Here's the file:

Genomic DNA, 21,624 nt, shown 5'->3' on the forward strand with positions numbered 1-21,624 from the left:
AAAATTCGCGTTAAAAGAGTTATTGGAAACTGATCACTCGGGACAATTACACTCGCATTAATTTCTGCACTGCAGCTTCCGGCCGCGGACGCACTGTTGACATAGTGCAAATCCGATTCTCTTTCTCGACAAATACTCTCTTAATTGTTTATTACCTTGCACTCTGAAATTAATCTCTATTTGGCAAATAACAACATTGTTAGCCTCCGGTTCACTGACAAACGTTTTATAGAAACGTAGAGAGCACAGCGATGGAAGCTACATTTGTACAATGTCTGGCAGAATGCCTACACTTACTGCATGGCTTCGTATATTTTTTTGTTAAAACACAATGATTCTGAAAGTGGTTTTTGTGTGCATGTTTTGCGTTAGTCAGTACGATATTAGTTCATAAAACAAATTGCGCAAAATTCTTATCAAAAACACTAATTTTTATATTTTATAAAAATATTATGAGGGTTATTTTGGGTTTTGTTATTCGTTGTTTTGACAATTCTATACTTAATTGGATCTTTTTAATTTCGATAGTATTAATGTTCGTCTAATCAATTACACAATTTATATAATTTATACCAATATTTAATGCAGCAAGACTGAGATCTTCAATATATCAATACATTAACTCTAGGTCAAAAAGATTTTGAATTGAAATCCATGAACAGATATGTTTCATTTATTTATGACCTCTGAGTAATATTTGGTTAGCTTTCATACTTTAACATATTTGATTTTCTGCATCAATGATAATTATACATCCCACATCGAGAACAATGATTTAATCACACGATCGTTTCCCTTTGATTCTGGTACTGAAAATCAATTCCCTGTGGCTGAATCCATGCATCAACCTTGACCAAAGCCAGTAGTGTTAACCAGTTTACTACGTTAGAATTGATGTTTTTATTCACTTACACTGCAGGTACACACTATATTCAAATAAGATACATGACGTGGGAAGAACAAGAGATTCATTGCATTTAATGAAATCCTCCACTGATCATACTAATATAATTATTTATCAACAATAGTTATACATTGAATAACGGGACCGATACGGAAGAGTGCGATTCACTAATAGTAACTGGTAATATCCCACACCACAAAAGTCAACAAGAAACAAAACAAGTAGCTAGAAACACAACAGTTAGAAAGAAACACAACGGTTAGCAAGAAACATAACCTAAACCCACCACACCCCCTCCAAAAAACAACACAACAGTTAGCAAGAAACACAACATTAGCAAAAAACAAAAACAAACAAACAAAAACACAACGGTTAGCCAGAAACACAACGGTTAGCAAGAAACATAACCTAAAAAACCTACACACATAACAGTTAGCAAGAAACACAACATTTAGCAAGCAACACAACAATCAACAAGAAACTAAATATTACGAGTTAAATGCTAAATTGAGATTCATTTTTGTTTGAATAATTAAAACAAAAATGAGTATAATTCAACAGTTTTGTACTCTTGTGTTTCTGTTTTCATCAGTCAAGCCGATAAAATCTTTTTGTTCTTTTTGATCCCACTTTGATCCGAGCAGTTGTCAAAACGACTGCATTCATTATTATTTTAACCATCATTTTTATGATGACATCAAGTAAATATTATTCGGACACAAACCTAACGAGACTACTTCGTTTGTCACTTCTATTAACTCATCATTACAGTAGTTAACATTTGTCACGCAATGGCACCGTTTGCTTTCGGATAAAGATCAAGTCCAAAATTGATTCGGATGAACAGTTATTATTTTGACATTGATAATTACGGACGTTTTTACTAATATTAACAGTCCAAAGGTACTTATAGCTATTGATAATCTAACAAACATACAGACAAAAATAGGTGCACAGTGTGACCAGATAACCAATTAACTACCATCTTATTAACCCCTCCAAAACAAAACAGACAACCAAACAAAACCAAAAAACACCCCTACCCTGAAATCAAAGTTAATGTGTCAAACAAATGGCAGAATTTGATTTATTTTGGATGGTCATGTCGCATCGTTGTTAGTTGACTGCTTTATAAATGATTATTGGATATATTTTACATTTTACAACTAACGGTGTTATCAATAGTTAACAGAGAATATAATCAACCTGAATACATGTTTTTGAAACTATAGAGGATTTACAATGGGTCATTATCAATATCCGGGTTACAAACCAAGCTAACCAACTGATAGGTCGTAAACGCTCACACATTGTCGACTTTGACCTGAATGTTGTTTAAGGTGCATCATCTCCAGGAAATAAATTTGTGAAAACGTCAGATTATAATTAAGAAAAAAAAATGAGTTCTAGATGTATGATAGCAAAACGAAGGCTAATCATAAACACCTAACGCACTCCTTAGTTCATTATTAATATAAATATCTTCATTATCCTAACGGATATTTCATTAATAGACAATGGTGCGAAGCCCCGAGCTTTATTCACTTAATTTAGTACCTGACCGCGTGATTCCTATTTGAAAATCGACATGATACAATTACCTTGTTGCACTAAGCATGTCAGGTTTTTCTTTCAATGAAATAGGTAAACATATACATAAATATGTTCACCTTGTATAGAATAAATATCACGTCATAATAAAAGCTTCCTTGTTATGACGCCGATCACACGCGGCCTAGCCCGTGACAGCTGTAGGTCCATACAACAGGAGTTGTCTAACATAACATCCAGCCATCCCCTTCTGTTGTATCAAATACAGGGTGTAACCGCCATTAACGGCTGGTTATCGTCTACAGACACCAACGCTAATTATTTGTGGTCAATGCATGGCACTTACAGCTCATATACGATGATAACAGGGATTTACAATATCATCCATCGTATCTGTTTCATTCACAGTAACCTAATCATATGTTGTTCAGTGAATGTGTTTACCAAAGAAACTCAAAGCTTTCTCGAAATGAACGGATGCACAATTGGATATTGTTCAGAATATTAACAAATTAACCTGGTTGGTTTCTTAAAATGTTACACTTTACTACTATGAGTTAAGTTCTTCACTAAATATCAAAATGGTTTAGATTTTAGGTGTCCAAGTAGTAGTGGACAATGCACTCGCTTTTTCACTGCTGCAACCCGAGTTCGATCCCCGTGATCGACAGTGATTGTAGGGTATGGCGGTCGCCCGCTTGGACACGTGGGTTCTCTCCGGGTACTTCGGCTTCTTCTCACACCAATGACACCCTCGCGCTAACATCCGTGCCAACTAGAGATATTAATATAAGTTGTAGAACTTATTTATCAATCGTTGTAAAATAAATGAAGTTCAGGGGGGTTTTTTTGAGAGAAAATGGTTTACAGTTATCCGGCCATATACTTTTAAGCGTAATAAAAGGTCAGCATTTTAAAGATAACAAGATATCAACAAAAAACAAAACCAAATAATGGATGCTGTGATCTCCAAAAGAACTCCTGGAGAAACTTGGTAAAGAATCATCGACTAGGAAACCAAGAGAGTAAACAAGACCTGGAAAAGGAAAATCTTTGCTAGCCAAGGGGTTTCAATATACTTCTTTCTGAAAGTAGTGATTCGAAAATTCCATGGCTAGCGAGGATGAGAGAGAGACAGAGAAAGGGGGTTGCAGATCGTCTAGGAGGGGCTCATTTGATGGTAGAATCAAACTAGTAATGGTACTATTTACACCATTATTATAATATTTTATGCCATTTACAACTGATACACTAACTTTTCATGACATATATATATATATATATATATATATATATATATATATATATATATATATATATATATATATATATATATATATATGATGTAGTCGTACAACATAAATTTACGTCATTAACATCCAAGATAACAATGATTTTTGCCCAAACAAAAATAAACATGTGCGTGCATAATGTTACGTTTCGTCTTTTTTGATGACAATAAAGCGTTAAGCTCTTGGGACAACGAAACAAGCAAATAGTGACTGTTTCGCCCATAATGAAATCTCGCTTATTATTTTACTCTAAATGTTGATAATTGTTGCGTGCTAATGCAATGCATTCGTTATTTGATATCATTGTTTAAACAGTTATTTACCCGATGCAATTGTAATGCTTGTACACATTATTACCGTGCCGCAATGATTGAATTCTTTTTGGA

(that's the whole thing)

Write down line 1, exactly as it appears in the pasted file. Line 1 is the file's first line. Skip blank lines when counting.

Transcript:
Genomic DNA, 21,624 nt, shown 5'->3' on the forward strand with positions numbered 1-21,624 from the left: